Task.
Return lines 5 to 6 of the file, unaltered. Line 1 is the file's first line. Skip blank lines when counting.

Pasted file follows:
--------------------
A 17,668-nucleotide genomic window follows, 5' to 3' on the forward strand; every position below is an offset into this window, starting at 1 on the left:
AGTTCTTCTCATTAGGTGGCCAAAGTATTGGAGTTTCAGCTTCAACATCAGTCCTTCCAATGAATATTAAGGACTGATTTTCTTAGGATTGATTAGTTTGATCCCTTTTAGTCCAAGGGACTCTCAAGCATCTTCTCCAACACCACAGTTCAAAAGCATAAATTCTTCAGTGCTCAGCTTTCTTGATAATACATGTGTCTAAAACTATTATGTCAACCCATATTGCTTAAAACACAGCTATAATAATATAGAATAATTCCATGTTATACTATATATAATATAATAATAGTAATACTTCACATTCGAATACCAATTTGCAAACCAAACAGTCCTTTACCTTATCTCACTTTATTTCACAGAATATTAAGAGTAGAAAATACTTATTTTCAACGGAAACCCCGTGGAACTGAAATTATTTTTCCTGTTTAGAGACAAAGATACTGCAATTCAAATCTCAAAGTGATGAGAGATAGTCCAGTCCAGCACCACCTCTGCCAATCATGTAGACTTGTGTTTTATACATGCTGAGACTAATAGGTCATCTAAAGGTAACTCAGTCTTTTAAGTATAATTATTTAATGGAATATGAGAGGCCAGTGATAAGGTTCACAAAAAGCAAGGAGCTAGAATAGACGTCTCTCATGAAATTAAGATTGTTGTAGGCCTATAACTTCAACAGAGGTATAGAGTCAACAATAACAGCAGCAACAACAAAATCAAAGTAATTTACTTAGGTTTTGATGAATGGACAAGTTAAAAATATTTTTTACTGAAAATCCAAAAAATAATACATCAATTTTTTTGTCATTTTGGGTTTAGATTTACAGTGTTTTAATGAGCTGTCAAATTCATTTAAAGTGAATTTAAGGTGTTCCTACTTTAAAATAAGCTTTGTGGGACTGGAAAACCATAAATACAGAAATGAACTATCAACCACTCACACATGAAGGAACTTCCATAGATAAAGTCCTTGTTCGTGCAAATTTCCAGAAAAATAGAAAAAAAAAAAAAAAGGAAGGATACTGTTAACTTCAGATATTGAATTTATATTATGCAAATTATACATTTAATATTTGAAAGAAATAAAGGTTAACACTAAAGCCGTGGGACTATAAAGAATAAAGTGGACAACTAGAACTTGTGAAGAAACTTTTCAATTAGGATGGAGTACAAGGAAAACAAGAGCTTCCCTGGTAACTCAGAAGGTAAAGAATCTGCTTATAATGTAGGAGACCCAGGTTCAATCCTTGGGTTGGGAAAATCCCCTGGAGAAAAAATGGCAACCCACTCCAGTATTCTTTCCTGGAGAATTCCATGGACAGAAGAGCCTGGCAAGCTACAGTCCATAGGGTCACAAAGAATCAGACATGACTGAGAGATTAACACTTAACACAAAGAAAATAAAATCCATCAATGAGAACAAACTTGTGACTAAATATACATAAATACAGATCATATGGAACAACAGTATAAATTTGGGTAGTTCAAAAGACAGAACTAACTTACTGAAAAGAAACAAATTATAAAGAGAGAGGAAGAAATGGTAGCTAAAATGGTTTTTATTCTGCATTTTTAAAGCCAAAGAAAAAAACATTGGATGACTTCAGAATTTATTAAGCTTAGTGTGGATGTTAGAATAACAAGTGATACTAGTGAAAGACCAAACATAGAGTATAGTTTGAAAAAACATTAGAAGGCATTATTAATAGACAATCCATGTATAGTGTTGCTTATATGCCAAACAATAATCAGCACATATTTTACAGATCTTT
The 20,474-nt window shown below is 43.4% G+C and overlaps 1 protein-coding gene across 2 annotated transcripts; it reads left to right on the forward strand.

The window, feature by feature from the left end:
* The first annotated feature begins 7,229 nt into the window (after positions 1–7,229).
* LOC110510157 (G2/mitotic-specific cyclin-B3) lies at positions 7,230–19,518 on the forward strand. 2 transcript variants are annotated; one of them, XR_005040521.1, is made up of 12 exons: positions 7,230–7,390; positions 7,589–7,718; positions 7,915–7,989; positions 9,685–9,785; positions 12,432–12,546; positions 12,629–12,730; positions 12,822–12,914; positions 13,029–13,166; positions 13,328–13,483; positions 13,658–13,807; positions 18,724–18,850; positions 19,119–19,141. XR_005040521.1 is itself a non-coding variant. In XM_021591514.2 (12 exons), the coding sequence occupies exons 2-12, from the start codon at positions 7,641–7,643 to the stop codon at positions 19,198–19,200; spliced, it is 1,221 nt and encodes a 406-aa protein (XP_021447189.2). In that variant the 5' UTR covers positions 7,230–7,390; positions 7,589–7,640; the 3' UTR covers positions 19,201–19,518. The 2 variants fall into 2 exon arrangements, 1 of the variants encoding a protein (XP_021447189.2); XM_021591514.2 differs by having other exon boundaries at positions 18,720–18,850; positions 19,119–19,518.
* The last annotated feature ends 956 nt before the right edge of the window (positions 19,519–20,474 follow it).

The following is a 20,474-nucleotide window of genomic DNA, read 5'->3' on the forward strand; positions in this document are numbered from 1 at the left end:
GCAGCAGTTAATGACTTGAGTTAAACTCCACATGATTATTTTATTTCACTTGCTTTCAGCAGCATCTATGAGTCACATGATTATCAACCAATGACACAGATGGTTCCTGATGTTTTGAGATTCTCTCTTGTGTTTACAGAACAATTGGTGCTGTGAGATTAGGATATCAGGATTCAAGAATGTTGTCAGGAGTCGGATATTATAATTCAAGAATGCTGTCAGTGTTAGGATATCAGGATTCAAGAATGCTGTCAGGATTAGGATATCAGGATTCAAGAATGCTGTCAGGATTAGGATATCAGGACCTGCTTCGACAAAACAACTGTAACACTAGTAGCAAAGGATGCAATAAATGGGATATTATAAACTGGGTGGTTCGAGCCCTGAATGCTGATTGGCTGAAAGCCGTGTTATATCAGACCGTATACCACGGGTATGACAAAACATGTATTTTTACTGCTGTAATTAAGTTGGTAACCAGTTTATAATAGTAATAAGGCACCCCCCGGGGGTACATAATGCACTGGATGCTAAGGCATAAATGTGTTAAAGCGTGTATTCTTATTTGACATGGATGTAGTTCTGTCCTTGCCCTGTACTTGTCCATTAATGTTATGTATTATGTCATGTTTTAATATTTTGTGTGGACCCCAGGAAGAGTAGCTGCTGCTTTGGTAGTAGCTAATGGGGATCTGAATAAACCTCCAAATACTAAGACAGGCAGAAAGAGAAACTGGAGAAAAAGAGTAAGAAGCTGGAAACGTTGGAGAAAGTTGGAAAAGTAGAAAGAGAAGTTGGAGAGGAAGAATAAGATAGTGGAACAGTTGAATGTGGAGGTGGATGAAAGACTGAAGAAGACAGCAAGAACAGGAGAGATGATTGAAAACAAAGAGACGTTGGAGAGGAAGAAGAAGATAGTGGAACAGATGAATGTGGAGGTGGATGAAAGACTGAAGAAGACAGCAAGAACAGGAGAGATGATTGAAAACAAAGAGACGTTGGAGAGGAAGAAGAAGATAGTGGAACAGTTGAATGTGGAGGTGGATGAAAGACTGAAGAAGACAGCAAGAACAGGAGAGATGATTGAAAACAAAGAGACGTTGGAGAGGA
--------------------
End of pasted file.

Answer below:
* The first annotated feature begins 7,229 nt into the window (after positions 1–7,229).
* LOC110510157 (G2/mitotic-specific cyclin-B3) lies at positions 7,230–19,518 on the forward strand. 2 transcript variants are annotated; one of them, XR_005040521.1, is made up of 12 exons: positions 7,230–7,390; positions 7,589–7,718; positions 7,915–7,989; positions 9,685–9,785; positions 12,432–12,546; positions 12,629–12,730; positions 12,822–12,914; positions 13,029–13,166; positions 13,328–13,483; positions 13,658–13,807; positions 18,724–18,850; positions 19,119–19,141. XR_005040521.1 is itself a non-coding variant. In XM_021591514.2 (12 exons), the coding sequence occupies exons 2-12, from the start codon at positions 7,641–7,643 to the stop codon at positions 19,198–19,200; spliced, it is 1,221 nt and encodes a 406-aa protein (XP_021447189.2). In that variant the 5' UTR covers positions 7,230–7,390; positions 7,589–7,640; the 3' UTR covers positions 19,201–19,518. The 2 variants fall into 2 exon arrangements, 1 of the variants encoding a protein (XP_021447189.2); XM_021591514.2 differs by having other exon boundaries at positions 18,720–18,850; positions 19,119–19,518.